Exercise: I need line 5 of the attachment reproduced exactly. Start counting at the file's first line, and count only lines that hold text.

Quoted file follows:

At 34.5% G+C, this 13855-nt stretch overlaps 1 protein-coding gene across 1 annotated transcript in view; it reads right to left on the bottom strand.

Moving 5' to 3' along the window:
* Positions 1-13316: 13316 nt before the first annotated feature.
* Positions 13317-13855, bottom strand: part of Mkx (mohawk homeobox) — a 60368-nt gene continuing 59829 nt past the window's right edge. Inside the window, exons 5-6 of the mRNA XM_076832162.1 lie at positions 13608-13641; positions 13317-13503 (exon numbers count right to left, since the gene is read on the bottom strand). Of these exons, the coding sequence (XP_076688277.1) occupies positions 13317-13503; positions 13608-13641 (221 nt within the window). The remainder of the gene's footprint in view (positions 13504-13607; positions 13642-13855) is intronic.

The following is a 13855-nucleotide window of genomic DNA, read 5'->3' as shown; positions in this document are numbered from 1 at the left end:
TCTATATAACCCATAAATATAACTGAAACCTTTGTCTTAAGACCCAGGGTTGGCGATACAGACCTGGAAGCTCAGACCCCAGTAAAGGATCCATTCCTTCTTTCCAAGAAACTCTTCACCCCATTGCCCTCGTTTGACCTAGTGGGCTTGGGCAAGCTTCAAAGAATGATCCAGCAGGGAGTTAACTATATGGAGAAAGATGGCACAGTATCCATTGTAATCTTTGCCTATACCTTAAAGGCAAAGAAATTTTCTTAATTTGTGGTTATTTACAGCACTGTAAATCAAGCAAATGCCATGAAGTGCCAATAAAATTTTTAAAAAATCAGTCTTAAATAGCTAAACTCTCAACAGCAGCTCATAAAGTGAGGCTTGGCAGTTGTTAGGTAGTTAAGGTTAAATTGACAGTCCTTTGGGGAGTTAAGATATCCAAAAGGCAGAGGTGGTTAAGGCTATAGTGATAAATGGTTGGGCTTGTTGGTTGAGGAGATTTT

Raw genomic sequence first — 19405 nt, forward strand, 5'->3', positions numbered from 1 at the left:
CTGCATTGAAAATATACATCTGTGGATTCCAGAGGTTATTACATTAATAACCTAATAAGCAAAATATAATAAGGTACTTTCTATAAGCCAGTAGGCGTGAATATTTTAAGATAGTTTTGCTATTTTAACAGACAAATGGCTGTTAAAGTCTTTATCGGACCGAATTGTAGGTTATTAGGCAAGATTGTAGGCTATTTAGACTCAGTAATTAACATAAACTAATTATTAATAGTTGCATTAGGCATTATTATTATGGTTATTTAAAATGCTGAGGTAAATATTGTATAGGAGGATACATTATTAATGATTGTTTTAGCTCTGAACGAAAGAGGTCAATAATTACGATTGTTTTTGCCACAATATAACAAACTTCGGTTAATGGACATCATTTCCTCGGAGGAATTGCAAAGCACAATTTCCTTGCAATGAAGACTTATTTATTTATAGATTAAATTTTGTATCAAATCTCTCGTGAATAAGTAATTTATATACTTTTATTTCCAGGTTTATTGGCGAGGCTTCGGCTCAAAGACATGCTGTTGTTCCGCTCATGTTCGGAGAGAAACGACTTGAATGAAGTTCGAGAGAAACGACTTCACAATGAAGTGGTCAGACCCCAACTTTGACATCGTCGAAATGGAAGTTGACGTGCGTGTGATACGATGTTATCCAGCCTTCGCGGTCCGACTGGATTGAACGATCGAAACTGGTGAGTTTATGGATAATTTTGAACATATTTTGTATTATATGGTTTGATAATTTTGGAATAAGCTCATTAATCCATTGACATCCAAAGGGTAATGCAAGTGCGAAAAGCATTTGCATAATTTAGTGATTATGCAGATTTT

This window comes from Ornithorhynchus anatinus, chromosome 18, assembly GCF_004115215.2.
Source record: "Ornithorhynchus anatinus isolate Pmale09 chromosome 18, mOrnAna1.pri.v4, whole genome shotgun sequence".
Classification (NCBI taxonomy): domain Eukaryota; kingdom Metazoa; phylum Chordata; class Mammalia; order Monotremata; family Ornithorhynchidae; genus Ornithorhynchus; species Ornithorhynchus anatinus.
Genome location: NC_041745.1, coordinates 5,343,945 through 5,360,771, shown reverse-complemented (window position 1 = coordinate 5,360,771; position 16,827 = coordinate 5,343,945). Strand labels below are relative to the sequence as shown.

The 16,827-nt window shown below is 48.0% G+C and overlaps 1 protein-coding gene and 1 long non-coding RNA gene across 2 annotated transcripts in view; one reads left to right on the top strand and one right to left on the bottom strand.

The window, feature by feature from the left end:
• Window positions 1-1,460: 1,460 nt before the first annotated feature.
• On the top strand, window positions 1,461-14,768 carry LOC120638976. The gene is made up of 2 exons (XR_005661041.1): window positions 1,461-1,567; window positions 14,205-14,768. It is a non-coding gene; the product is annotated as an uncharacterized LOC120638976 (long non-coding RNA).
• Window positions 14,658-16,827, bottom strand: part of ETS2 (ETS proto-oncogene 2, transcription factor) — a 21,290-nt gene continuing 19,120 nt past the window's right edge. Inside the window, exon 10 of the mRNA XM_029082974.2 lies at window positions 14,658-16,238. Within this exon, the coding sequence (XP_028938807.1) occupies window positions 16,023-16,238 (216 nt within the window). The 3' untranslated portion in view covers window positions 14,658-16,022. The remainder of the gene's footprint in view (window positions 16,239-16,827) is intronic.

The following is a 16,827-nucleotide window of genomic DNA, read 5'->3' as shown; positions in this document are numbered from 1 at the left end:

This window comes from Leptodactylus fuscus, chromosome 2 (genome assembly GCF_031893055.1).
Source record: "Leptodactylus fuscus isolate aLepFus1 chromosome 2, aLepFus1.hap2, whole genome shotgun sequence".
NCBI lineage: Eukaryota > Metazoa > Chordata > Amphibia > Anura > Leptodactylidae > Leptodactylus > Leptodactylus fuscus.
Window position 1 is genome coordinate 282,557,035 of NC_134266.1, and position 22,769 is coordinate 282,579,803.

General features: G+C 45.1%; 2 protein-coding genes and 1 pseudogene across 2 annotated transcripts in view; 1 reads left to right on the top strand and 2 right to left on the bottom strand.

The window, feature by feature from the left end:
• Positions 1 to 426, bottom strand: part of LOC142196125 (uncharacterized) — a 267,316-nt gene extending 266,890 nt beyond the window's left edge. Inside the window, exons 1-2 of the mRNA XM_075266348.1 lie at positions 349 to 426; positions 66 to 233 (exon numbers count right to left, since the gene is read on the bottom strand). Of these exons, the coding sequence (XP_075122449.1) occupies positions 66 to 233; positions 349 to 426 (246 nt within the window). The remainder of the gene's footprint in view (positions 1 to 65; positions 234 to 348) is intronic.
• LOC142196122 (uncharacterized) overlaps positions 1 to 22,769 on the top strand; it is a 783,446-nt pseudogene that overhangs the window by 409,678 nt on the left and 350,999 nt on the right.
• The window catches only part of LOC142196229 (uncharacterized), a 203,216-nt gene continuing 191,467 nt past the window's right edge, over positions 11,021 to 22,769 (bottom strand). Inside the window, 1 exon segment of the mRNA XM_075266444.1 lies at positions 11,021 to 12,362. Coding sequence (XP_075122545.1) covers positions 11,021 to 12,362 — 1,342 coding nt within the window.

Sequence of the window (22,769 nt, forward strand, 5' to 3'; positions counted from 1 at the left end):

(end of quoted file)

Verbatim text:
The following is a 13855-nucleotide window of genomic DNA, read 5'->3' as shown; positions in this document are numbered from 1 at the left end: